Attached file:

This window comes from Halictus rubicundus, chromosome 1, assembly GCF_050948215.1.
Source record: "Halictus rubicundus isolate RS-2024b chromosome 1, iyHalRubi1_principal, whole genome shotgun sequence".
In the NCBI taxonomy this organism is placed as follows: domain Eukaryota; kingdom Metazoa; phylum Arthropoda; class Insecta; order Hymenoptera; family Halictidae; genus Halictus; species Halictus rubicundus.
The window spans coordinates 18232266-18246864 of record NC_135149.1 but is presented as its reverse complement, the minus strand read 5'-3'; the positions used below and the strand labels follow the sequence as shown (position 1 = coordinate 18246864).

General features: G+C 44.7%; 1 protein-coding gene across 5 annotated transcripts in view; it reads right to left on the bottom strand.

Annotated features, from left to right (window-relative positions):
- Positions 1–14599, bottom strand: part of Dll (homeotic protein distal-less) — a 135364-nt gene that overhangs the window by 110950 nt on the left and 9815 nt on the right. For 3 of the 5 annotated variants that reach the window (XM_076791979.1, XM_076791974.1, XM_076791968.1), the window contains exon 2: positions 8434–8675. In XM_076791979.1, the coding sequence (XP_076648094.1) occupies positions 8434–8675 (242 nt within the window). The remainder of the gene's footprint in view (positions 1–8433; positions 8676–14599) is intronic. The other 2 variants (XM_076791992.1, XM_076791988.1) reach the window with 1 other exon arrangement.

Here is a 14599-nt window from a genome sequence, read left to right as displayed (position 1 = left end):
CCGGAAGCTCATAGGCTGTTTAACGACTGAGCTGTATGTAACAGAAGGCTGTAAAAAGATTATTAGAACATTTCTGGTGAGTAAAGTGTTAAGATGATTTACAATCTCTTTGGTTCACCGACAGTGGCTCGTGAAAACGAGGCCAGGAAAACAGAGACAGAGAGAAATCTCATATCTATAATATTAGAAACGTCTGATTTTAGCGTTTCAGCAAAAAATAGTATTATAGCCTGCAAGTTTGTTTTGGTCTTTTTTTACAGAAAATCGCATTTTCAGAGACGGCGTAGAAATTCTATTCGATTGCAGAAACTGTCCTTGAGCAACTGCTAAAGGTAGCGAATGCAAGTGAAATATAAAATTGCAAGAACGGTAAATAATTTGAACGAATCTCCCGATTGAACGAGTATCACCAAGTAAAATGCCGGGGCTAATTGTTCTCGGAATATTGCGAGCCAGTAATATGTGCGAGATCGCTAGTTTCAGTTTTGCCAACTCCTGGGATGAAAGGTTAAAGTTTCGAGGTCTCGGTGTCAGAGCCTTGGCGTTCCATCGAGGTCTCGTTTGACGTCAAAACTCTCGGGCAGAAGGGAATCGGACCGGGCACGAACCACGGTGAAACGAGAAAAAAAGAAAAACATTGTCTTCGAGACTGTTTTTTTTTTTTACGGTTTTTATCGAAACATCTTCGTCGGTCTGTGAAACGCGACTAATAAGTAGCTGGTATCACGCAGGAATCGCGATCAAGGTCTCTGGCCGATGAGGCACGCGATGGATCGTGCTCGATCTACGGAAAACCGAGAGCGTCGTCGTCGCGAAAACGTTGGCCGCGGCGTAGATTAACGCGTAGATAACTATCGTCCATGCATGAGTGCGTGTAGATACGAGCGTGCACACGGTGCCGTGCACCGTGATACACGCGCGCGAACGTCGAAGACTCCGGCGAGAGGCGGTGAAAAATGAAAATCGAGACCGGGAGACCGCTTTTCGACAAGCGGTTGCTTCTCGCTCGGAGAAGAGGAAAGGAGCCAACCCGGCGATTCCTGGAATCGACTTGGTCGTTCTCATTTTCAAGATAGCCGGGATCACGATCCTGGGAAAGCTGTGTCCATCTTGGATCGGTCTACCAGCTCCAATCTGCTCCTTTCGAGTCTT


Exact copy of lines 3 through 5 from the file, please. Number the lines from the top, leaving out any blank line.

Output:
In the NCBI taxonomy this organism is placed as follows: domain Eukaryota; kingdom Metazoa; phylum Arthropoda; class Insecta; order Hymenoptera; family Halictidae; genus Halictus; species Halictus rubicundus.
The window spans coordinates 18232266-18246864 of record NC_135149.1 but is presented as its reverse complement, the minus strand read 5'-3'; the positions used below and the strand labels follow the sequence as shown (position 1 = coordinate 18246864).

General features: G+C 44.7%; 1 protein-coding gene across 5 annotated transcripts in view; it reads right to left on the bottom strand.